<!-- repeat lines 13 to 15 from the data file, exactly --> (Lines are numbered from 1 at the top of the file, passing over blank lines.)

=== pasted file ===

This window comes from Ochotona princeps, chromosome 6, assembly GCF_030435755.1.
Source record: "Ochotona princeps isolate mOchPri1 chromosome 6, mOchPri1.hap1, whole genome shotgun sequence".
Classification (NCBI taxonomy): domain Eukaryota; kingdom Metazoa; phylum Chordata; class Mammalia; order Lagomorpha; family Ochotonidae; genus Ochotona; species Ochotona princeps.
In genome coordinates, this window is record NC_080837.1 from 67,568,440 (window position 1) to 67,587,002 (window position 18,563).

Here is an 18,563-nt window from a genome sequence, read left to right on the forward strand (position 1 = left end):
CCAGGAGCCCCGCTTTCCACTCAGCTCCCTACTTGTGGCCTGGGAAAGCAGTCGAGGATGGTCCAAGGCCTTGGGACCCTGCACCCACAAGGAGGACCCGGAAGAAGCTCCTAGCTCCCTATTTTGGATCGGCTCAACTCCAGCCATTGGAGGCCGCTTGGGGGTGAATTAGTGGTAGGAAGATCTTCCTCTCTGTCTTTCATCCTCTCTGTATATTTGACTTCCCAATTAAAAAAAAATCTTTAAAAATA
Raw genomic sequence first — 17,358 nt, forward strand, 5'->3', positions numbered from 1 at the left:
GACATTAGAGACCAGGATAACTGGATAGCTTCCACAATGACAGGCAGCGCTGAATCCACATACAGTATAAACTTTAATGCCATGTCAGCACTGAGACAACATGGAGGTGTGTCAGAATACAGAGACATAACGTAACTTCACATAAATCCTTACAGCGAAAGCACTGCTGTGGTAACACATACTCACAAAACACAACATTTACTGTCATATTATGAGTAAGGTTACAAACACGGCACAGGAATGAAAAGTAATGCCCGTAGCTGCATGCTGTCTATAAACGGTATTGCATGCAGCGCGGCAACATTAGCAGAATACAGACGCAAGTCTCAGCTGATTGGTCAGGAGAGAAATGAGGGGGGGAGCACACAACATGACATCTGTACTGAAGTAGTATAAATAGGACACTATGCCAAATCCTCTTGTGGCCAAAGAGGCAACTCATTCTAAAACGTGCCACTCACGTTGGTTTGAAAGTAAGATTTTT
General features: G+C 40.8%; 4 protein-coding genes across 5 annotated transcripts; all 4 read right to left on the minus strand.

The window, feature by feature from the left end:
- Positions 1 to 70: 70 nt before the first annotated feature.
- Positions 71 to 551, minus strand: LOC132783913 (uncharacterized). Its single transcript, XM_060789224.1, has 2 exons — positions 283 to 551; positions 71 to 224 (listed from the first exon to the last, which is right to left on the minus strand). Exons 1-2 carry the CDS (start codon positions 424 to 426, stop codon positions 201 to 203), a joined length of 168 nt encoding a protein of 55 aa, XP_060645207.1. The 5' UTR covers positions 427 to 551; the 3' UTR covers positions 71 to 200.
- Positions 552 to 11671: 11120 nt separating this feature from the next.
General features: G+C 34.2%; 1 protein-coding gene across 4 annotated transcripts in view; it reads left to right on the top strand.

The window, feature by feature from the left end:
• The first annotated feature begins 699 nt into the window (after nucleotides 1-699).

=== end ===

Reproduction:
- Positions 552 to 11671: 11120 nt separating this feature from the next.
General features: G+C 34.2%; 1 protein-coding gene across 4 annotated transcripts in view; it reads left to right on the top strand.

The window, feature by feature from the left end: